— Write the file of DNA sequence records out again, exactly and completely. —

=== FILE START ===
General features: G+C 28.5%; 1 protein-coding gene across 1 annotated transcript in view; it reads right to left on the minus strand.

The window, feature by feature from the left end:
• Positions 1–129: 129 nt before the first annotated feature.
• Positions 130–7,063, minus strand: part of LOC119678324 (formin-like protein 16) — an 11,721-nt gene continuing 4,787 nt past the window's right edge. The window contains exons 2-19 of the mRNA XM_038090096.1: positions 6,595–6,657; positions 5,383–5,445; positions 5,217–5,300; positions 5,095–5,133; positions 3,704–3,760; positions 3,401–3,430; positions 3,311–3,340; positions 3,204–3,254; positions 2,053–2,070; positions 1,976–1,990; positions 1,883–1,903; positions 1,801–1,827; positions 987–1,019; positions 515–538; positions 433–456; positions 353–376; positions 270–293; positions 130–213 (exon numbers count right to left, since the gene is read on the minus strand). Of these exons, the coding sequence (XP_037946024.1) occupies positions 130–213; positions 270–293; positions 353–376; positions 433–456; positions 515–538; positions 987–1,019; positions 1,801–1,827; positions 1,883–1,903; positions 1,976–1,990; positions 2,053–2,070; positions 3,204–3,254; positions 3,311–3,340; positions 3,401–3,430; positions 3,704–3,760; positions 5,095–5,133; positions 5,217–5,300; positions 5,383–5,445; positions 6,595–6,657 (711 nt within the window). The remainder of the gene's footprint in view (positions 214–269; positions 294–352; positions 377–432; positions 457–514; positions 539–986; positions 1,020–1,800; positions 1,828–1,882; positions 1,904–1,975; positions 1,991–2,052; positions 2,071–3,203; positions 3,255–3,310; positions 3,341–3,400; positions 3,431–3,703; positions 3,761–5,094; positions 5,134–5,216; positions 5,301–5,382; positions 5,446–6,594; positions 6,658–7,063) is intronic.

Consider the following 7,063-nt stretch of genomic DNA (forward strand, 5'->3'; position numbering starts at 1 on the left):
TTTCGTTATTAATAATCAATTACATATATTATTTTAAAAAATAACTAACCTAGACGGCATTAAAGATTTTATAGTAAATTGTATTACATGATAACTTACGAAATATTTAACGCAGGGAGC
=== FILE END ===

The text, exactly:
General features: G+C 28.5%; 1 protein-coding gene across 1 annotated transcript in view; it reads right to left on the minus strand.

The window, feature by feature from the left end:
• Positions 1–129: 129 nt before the first annotated feature.
• Positions 130–7,063, minus strand: part of LOC119678324 (formin-like protein 16) — an 11,721-nt gene continuing 4,787 nt past the window's right edge. The window contains exons 2-19 of the mRNA XM_038090096.1: positions 6,595–6,657; positions 5,383–5,445; positions 5,217–5,300; positions 5,095–5,133; positions 3,704–3,760; positions 3,401–3,430; positions 3,311–3,340; positions 3,204–3,254; positions 2,053–2,070; positions 1,976–1,990; positions 1,883–1,903; positions 1,801–1,827; positions 987–1,019; positions 515–538; positions 433–456; positions 353–376; positions 270–293; positions 130–213 (exon numbers count right to left, since the gene is read on the minus strand). Of these exons, the coding sequence (XP_037946024.1) occupies positions 130–213; positions 270–293; positions 353–376; positions 433–456; positions 515–538; positions 987–1,019; positions 1,801–1,827; positions 1,883–1,903; positions 1,976–1,990; positions 2,053–2,070; positions 3,204–3,254; positions 3,311–3,340; positions 3,401–3,430; positions 3,704–3,760; positions 5,095–5,133; positions 5,217–5,300; positions 5,383–5,445; positions 6,595–6,657 (711 nt within the window). The remainder of the gene's footprint in view (positions 214–269; positions 294–352; positions 377–432; positions 457–514; positions 539–986; positions 1,020–1,800; positions 1,828–1,882; positions 1,904–1,975; positions 1,991–2,052; positions 2,071–3,203; positions 3,255–3,310; positions 3,341–3,400; positions 3,431–3,703; positions 3,761–5,094; positions 5,134–5,216; positions 5,301–5,382; positions 5,446–6,594; positions 6,658–7,063) is intronic.

Consider the following 7,063-nt stretch of genomic DNA (forward strand, 5'->3'; position numbering starts at 1 on the left):
TTTCGTTATTAATAATCAATTACATATATTATTTTAAAAAATAACTAACCTAGACGGCATTAAAGATTTTATAGTAAATTGTATTACATGATAACTTACGAAATATTTAACGCAGGGAGC